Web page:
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On June 21, 2019, Judge Paul G. Gardephe of the Southern District of New York vacated the guilty plea of Richard Lee, a former manager at SAC Capital. Lee had pleaded guilty in 2013 to insider trading, related to the purchase of Yahoo stock based on insider tips about imminent collaboration between Yahoo and Microsoft. Judge Gardephe vacated Lee’s guilty plea because his plea allocution did not establish his knowledge of any “personal benefit” that corporate insiders received as a result of providing him with this confidential information. Judge Gardephe concluded that “under the unusual circumstances of this case,” namely the fact that the personal benefit test had been changed so drastically by the Second Circuit and the Supreme Court between Lee’s plea and sentencing, his plea could not stand. Unfortunately for Lee, however, it is too early to celebrate. Given the significant weakening of the personal benefit test since 2013, the likelihood that prosecutors will be able to satisfy this requirement to prove Lee’s guilt is high.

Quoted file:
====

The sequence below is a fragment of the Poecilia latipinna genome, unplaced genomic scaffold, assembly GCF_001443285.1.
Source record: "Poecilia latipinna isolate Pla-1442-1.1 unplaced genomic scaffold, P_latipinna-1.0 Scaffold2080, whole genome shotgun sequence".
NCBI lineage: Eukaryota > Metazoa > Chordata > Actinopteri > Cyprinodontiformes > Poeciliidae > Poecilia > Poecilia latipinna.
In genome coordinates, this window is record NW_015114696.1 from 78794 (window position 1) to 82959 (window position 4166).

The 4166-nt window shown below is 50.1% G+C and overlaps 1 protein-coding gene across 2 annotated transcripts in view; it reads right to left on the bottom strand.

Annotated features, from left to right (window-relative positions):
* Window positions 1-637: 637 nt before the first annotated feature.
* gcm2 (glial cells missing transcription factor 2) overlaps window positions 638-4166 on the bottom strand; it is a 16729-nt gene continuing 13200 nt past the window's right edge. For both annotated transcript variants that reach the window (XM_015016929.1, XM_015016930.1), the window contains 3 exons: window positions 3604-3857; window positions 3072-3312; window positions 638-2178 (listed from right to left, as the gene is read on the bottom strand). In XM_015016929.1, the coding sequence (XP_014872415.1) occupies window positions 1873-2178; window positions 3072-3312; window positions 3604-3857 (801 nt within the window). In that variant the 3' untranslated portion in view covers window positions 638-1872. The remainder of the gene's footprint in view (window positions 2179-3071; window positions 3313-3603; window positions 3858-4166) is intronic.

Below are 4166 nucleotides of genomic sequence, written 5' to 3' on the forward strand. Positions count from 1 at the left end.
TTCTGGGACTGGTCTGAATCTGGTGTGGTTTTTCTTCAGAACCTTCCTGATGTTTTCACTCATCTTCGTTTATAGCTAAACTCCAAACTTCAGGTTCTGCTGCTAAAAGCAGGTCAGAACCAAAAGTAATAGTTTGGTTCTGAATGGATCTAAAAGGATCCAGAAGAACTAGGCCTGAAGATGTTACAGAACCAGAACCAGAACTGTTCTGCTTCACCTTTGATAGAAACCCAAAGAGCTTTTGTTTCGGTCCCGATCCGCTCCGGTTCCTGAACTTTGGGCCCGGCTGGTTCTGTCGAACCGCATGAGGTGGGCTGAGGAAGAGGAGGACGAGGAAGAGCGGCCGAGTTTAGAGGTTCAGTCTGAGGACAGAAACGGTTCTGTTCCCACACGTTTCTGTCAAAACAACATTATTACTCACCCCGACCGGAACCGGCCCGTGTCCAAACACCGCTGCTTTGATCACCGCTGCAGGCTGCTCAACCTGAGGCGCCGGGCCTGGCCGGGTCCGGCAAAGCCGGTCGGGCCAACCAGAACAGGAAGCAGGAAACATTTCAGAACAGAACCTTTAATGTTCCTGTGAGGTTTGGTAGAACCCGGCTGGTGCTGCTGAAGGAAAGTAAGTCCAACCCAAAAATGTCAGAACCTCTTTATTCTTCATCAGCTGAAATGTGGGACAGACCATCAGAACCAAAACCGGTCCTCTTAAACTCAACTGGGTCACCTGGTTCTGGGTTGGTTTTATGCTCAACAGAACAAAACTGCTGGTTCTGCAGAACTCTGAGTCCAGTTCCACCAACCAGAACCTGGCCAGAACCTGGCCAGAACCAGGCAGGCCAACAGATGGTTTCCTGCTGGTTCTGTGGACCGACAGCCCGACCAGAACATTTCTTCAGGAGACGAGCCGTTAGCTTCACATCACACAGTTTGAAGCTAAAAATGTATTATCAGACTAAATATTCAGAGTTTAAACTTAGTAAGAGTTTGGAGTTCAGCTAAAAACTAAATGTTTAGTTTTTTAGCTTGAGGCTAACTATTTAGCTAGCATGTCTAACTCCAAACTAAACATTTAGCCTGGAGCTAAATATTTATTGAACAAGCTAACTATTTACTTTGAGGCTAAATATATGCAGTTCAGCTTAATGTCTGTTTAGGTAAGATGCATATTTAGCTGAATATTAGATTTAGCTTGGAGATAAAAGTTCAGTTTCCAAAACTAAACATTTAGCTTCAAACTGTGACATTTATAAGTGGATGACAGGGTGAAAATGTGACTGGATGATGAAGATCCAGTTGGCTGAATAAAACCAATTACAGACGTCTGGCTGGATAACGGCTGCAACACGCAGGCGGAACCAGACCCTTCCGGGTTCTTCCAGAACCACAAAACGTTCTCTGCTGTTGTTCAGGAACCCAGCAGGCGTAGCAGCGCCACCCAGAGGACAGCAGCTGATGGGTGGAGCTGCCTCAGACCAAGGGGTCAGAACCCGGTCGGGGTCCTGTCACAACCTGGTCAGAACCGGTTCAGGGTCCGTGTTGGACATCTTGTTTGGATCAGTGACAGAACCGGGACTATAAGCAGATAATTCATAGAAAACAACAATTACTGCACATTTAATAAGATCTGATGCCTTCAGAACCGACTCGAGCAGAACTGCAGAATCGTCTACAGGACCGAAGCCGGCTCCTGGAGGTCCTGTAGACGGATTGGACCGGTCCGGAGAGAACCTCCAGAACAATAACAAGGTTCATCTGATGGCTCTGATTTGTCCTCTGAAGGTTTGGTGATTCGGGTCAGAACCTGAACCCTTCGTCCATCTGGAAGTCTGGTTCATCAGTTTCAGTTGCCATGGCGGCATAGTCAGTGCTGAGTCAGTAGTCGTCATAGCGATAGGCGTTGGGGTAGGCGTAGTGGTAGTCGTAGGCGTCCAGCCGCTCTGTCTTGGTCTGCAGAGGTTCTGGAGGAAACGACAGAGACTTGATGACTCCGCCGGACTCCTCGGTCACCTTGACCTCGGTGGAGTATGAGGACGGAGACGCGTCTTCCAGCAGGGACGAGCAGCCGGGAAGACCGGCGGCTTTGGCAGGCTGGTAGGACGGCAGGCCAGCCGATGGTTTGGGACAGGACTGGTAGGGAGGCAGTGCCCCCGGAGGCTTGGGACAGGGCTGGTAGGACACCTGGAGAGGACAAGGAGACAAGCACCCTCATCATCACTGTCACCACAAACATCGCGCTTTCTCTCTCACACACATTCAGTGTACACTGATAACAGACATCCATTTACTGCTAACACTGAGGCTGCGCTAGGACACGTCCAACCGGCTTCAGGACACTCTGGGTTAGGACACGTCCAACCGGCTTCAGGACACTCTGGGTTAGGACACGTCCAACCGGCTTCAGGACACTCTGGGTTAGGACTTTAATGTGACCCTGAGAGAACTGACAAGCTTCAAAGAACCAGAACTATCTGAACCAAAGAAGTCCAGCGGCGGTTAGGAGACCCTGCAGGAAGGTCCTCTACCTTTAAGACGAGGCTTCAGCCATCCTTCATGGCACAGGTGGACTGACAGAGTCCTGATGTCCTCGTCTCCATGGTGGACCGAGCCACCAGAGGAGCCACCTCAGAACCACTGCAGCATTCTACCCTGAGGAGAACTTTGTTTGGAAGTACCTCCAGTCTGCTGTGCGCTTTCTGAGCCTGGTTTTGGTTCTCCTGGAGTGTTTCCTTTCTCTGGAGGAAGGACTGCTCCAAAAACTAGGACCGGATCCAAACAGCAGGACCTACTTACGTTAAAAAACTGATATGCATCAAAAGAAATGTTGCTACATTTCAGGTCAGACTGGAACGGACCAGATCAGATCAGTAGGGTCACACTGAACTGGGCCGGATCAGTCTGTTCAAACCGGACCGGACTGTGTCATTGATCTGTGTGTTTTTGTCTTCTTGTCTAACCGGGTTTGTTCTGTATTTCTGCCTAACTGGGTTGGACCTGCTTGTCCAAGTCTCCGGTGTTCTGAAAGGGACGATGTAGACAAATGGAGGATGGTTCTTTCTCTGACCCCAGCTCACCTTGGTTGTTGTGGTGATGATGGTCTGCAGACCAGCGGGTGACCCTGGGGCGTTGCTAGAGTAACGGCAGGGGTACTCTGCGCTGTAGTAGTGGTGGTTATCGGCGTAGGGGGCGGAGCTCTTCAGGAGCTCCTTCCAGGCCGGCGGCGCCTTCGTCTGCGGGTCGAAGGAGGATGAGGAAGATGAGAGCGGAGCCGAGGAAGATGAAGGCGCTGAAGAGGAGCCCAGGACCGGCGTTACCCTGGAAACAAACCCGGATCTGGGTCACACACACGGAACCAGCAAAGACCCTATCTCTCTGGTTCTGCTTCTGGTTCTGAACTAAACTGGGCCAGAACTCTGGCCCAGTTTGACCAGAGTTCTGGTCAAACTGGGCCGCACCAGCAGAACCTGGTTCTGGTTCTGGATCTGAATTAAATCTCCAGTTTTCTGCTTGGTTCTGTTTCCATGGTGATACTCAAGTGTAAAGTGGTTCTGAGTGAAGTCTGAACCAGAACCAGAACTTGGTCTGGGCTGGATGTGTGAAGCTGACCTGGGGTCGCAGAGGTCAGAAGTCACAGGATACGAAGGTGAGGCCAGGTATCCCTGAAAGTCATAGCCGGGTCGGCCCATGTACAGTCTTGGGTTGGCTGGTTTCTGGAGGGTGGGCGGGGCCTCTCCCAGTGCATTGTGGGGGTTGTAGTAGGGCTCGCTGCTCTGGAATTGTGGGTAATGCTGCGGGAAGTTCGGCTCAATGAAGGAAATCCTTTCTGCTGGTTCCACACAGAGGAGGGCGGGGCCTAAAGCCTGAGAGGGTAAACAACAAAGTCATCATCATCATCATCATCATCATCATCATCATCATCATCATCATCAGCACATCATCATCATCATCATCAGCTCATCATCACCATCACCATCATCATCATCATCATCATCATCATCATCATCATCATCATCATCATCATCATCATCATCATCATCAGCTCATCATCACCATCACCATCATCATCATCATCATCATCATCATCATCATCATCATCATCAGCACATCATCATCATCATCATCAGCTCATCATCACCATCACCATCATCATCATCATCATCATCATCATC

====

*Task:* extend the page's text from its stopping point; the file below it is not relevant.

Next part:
As Judge Gardephe recognized, the personal benefit requirement for insider trading liability has been defined, redefined and threatened multiple times since Lee’s plea in 2013. The requirement was first introduced in Dirks v. SEC, 463 U.S. 646 (1983), as an element of “tippee” liability, which only occurs “when the insider has breached his fiduciary duty … and the tippee knows or should know that there has been a breach.” The Supreme Court held that “[a]bsent some personal gain, there has been no breach of duty.” Thus, for the tippee to be found guilty of insider trading, a jury must conclude that the tipper who provided that information did so for his own “personal benefit” rather than to further the interests of the individuals to whom the information ultimately belongs. Dirks emphasized that courts should rely on “objective facts and circumstances” to evaluate whether an insider personally benefits from a particular disclosure, so as to provide predictability and guidance “for those whose daily activities must be limited and instructed by the SEC’s inside-trading rules.”

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